Prior to 2011, there was pretty much no research on the results of consuming cannabis to lower the effects of Crohn’s disease. Since then, studies have shed light on the substance.
In a study published in The Israel Medical Association Journal, they studied 30 patients with active Crohn’s disease.
“The average Harvey Bradshaw index improved from 14 ± 6.7 to 7 ± 4.7,” the study reported. The Harvey Bradshaw index is one of the indexes used to measure Crohn’s disease activity.
Patients consumed one to three cannabis sativa joints per day, which each contained around 0.5 mg of THC. The CBD values were not reported or noted, although the study noted both cannabinoids have been known to have profound anti-inflammatory effects prior to the study.
0.5 mg in the study seems low or incorrect. Let’s say you roll a 1 gram joint, and the vendor claims 15% THC, which is typical – not overly high and certainly not low. Let’s factor in the fact that the number is probably exaggerated a bit, so we’ll say 10% of absorbable THC.
1000 mg joint * 0.10 THC = 100 mg of THC per joint
100 mg is 200x the amount reported in the study, but luckily we have other studies.
In the next study, patients also consumed cannabis sativa. This was placebo-controlled. A decreased Crohn’s Disease Activity Score of >100 was observed in 10 of 11 subjects in the cannabis group (90%; from 330 ± 105 to 152 ± 109) and 4 of 10 in the placebo group (40%; from 373 ± 94 to 306 ± 143; P = .028).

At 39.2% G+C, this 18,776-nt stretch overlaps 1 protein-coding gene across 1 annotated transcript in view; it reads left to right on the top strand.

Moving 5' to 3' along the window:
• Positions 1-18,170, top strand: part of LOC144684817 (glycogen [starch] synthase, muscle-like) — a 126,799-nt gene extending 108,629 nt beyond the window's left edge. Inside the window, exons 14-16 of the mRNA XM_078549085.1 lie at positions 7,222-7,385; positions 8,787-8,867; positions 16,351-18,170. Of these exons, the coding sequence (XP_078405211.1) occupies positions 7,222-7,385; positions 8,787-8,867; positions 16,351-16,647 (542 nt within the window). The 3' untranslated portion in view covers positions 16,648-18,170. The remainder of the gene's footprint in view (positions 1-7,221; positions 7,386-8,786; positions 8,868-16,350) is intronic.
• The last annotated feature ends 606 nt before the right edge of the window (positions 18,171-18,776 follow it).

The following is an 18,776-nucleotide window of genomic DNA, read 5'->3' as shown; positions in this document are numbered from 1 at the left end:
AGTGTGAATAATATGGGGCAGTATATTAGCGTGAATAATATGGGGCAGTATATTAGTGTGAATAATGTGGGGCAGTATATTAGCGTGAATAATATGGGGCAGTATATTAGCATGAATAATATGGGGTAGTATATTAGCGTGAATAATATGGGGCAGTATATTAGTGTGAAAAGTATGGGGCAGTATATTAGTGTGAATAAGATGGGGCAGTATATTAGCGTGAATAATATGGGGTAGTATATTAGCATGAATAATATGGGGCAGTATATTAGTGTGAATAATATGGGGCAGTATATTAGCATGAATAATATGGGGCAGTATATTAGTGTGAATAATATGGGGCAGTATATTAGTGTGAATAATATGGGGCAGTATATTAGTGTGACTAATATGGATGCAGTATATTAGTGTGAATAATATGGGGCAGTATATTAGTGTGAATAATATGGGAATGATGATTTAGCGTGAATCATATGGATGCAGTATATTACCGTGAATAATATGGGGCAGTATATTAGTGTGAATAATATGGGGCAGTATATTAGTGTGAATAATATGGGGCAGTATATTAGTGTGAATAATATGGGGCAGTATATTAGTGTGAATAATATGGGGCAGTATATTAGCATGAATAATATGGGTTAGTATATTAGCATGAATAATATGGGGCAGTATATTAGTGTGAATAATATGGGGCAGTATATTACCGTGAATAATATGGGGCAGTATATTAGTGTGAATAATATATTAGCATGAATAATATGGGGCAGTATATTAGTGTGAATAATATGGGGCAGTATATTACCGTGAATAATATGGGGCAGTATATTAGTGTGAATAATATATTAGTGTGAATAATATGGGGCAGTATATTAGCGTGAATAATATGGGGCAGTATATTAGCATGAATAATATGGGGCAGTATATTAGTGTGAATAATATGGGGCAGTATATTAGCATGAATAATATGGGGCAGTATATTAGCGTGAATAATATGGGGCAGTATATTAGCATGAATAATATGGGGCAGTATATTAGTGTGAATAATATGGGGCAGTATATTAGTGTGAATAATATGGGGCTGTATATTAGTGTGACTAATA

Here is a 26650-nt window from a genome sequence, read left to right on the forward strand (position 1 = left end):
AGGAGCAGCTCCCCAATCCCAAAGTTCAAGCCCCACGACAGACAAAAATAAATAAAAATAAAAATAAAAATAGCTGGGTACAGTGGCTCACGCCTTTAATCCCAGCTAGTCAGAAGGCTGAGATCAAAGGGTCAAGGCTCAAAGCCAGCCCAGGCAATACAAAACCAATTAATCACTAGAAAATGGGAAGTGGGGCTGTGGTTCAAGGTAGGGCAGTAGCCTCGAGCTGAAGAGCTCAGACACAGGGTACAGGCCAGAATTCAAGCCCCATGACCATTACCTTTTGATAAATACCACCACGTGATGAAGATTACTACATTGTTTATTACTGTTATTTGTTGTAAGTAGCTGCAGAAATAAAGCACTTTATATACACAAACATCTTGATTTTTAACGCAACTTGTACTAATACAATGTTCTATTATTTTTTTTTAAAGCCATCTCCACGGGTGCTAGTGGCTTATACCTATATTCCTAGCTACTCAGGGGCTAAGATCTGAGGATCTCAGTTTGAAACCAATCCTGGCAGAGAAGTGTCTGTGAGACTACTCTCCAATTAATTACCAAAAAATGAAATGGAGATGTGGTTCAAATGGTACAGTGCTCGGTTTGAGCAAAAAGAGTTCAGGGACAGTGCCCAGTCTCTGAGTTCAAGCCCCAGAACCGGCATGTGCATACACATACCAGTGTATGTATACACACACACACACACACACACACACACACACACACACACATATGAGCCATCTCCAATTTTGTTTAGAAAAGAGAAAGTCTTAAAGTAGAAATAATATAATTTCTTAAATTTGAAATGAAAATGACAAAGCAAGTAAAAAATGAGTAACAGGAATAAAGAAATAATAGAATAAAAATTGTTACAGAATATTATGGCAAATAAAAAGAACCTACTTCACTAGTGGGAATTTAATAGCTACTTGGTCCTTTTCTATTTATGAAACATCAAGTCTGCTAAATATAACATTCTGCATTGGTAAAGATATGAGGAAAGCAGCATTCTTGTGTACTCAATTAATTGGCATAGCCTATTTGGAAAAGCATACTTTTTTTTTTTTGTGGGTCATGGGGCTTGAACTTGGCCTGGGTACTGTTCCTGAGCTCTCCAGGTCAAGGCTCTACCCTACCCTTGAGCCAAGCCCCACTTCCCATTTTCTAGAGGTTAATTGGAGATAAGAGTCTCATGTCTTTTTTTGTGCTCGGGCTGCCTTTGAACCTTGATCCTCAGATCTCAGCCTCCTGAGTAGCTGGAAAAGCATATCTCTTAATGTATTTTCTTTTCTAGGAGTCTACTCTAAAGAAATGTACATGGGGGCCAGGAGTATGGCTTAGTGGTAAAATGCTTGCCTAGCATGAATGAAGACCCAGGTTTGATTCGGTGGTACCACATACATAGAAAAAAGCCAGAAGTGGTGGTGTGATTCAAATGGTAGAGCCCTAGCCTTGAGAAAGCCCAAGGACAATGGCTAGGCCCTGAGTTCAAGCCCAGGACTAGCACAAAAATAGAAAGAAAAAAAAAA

I think it’s worth noting that 40% of people on placebo thought the effects were beneficial, as CDAI is based on a survey. Although not necessarily proper to do so, we could subtract 40% provided from the placebo group from the cannabis group (90%) and conclude it’s actually 50% effective.
In this study, patients took the cannabis via cigarette form, twice daily, with each joint containing 115 mg of Δ9-tetrahydrocannabinol (THC). That’s a 1 gram joint with a medium level of THC content.
In another study that focused in CBD, researchers found that after offering low dosages of CBD (10 mg, twice daily) to Crohn’s disease patients, CBD was safe to consume but did not offer any beneficial effects. This was concluded to be either because CBD has no effect on Crohn’s disease activity or because the dosage was too low.
“Its benefit may be simply derived from pain relief and not from improvement in inflammation” said one study.
- Sativa is generally used in medicinal purposes over indica
- Smoking 2-3 joints per day has proven beneficial in many cases
- Smoking is not the only form that works – vaporizing via a bong and digesting via edibles is also effective
- Cannabis is known to have a placebo effect and may not always help as much as patients believe
- Researchers have yet not found benefits of CBD